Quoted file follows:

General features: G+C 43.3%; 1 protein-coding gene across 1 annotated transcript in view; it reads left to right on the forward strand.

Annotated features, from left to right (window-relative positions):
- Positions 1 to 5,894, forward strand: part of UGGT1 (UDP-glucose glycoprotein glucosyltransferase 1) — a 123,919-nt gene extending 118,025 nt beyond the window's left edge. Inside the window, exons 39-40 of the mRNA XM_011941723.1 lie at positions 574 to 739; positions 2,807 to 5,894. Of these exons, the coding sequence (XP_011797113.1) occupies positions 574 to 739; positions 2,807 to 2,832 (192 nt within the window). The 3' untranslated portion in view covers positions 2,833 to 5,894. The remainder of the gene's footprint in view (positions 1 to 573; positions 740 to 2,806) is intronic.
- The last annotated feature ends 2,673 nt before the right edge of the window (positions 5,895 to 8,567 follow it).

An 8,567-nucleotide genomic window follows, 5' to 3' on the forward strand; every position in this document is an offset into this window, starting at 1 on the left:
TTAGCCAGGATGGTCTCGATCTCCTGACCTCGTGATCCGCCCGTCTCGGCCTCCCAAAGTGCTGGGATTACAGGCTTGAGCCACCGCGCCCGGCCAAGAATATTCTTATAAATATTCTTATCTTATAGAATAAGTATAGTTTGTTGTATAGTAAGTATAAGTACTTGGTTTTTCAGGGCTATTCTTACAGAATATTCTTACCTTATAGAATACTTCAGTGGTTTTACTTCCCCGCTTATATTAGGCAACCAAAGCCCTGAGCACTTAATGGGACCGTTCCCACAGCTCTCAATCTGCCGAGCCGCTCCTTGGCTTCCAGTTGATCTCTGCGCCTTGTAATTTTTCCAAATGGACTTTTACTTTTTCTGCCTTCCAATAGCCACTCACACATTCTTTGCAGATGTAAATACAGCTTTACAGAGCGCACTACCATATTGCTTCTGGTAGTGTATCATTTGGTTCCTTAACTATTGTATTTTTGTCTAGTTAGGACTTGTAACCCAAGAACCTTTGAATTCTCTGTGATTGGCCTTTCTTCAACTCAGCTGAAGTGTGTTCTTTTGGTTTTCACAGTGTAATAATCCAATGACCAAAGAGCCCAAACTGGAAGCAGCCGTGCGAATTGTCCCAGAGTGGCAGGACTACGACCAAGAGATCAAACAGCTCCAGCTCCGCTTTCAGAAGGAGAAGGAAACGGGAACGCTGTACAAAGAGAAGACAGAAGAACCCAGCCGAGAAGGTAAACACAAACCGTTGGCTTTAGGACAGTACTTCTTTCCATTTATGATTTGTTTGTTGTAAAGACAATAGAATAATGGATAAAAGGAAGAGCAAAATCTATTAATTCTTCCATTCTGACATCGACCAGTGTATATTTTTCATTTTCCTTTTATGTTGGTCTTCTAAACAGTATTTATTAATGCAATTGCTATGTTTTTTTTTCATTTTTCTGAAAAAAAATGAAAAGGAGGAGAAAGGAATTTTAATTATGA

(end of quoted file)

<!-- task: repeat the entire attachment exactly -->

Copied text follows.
General features: G+C 43.3%; 1 protein-coding gene across 1 annotated transcript in view; it reads left to right on the forward strand.

Annotated features, from left to right (window-relative positions):
- Positions 1 to 5,894, forward strand: part of UGGT1 (UDP-glucose glycoprotein glucosyltransferase 1) — a 123,919-nt gene extending 118,025 nt beyond the window's left edge. Inside the window, exons 39-40 of the mRNA XM_011941723.1 lie at positions 574 to 739; positions 2,807 to 5,894. Of these exons, the coding sequence (XP_011797113.1) occupies positions 574 to 739; positions 2,807 to 2,832 (192 nt within the window). The 3' untranslated portion in view covers positions 2,833 to 5,894. The remainder of the gene's footprint in view (positions 1 to 573; positions 740 to 2,806) is intronic.
- The last annotated feature ends 2,673 nt before the right edge of the window (positions 5,895 to 8,567 follow it).

An 8,567-nucleotide genomic window follows, 5' to 3' on the forward strand; every position in this document is an offset into this window, starting at 1 on the left:
TTAGCCAGGATGGTCTCGATCTCCTGACCTCGTGATCCGCCCGTCTCGGCCTCCCAAAGTGCTGGGATTACAGGCTTGAGCCACCGCGCCCGGCCAAGAATATTCTTATAAATATTCTTATCTTATAGAATAAGTATAGTTTGTTGTATAGTAAGTATAAGTACTTGGTTTTTCAGGGCTATTCTTACAGAATATTCTTACCTTATAGAATACTTCAGTGGTTTTACTTCCCCGCTTATATTAGGCAACCAAAGCCCTGAGCACTTAATGGGACCGTTCCCACAGCTCTCAATCTGCCGAGCCGCTCCTTGGCTTCCAGTTGATCTCTGCGCCTTGTAATTTTTCCAAATGGACTTTTACTTTTTCTGCCTTCCAATAGCCACTCACACATTCTTTGCAGATGTAAATACAGCTTTACAGAGCGCACTACCATATTGCTTCTGGTAGTGTATCATTTGGTTCCTTAACTATTGTATTTTTGTCTAGTTAGGACTTGTAACCCAAGAACCTTTGAATTCTCTGTGATTGGCCTTTCTTCAACTCAGCTGAAGTGTGTTCTTTTGGTTTTCACAGTGTAATAATCCAATGACCAAAGAGCCCAAACTGGAAGCAGCCGTGCGAATTGTCCCAGAGTGGCAGGACTACGACCAAGAGATCAAACAGCTCCAGCTCCGCTTTCAGAAGGAGAAGGAAACGGGAACGCTGTACAAAGAGAAGACAGAAGAACCCAGCCGAGAAGGTAAACACAAACCGTTGGCTTTAGGACAGTACTTCTTTCCATTTATGATTTGTTTGTTGTAAAGACAATAGAATAATGGATAAAAGGAAGAGCAAAATCTATTAATTCTTCCATTCTGACATCGACCAGTGTATATTTTTCATTTTCCTTTTATGTTGGTCTTCTAAACAGTATTTATTAATGCAATTGCTATGTTTTTTTTTCATTTTTCTGAAAAAAAATGAAAAGGAGGAGAAAGGAATTTTAATTATGA